[Coral-List] Sustainable Tourism!?

feral feral at univ-perp.fr
Tue Dec 6 02:30:04 EST 2011

I note the disproportionate efforts to organize a sustainable overcrowding
of coral reefs. What would one not to transport the tourists? In the
tropical countries in defence of coral reefs, tourism is always presented by
economists as the real alternative to traditional fishing practices. With
the coral tourism, urbanization is growing, changing natural habitats
increases, land speculation gnaws the lagoons ... He is accompanied by
excessive consumption of water and energy and infrastructure operations
deadly for coral. 
But as tourism does not directly killing the fish and is admiring the
turtles, it is "virtuous." We moved into an unlimited recreational use of
coral reefs.
François Féral 

-----Message d'origine-----
De : coral-list-bounces at coral.aoml.noaa.gov
[mailto:coral-list-bounces at coral.aoml.noaa.gov] De la part de Monika Franck
Envoyé : lundi 5 décembre 2011 18:11
À : martin pecheux; coral-list at coral.aoml.noaa.gov
Objet : Re: [Coral-List] Sustainable Tourism!?

Dear Martin

 The water engine (HHO) car is another existing cleaner technology that
could be used instead of burning fossil fuels. The electric car is not the
only option of existing technology that does not burn polluting fossil

 And yes of course, logic suggests that if electric cars are used instead of
water engine cars, then electric cars should be charged using solar, wind or
hydro-electric energy instead of electricity from power plants burning
fossil fuels or nuclear energy.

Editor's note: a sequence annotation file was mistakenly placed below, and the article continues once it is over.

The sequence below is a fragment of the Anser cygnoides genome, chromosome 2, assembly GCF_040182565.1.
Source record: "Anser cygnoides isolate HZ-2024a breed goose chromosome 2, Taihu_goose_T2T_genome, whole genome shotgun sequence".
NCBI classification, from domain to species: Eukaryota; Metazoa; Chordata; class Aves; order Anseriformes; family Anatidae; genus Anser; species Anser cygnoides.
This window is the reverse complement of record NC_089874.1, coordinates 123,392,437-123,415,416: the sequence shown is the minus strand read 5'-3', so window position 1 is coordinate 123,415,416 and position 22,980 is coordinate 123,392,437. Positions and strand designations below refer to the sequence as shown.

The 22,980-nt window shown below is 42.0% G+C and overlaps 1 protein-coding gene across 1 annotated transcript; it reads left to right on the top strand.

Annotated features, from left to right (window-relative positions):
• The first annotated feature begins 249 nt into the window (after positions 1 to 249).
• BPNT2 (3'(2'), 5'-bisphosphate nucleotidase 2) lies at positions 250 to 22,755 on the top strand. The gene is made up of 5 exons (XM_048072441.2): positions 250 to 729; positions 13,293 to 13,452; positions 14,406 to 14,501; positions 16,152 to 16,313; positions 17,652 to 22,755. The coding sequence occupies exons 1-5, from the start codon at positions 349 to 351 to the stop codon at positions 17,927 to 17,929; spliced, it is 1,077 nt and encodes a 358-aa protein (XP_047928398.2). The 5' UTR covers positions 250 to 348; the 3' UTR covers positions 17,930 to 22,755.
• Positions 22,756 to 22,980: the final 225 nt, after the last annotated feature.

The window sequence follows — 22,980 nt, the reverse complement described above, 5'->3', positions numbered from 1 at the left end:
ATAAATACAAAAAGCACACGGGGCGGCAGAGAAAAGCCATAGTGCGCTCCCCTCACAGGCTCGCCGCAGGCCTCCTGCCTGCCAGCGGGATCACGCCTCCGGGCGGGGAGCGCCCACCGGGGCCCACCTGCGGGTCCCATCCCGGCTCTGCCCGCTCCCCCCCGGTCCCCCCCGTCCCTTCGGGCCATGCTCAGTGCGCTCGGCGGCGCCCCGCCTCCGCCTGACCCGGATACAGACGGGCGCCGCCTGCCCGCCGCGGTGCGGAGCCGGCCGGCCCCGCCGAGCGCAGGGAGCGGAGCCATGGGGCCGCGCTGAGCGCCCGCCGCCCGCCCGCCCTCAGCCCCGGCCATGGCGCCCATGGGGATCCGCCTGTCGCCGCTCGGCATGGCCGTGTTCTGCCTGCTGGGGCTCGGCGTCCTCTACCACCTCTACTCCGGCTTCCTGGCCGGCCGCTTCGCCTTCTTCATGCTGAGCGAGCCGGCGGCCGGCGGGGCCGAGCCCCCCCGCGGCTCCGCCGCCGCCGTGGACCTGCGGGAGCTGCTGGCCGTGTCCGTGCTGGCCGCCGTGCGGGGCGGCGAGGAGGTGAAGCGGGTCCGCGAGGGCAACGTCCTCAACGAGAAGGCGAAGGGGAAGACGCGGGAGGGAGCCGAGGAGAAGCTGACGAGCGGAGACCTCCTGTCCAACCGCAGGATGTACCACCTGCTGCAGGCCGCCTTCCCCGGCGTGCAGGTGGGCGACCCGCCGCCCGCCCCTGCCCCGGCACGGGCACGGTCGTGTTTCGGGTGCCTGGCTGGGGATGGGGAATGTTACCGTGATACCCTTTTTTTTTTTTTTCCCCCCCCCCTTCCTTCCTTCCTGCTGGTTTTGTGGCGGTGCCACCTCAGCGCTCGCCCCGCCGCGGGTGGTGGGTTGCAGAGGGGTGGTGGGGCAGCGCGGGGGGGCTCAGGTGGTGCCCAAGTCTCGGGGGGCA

My point was that various new cleaner energy technology options do exist,
but they are being stopped by oil business and governments supporting oil
business, so that they can keep making high profits from un-informed
consumers while oil stocks last.

 It is more feasible that the oil business and governments supporting oil
business are pressured to reform by energy consumers and scientists, and not
the tourism industry by labelling it unsustainable due to flights high in
emissions. Calling tourism unsustainable would be going after the red

 The tourism industry is not guilty of stopping cleaner travel/energy
technology from being made available; oil business and governments
supporting oil business are the real sustainability barriers and should be
stopped by energy consumers who are paying the high price, and having the
"oil cloth" pulled over their eyes in this game.

 best wishes
----- Original Message -----
From: martin pecheux
Sent: 12/02/11 02:07 AM
To: coral-list at coral.aoml.noaa.gov
Subject: Re: [Coral-List] Sustainable Tourism!?

 Dear Monika, NO. Electric cars must use electricity, which is made in great
majority in plant burning fossil fuel, so its the same pollution. Even
worse, as it is often coal which emit more CO2 than oil for a given energy.
I am even opposed to electric cars in country like France where 75% of
electricity is nuclear, as their is important residual emission,
fabrication, battery pollution, risk of exportation, only a transition.
DON'T BE WRONG. We are facing the 6th mass extinction. Cheers, Dr. Martin
Pecheux IPCC 2007, 2013 Institut des Foraminifères Symbiotiques 16, rue
Lafontaine 92160 Antony, France martin.pecheux at free.fr +33 9 5324 3374 Le 1
déc. 2011 à 17:58, Monika Franck a écrit : > Dear Jeurgen > > You make a
good valid point in that most tourism is unsustainable. However
sustainability certification of coral reef destinations/exploiters (dive
operators/hotels/sports fishing etc) could go a long way in changing that,
as public/divers etc. become more "sustainabil!
 ity aware", they have the power to
 influence impacts through consumer choices and turning the market towards
sustainability. Taking this direction and harnassing the power of informed
individual consumer choice has great untapped potential in motivating
sustainable use of natural resources. > > Flying long distances to
"pristine" holiday destinations does little for sustainable use of natural
resources, but it can not be held against tourism alone. Successful
alternative technology besides burning fossil fuels exists; like the
electric car and the water (HHO) engine. However these excellent
technologies have been subdued and kept quiet to enable oil corporations and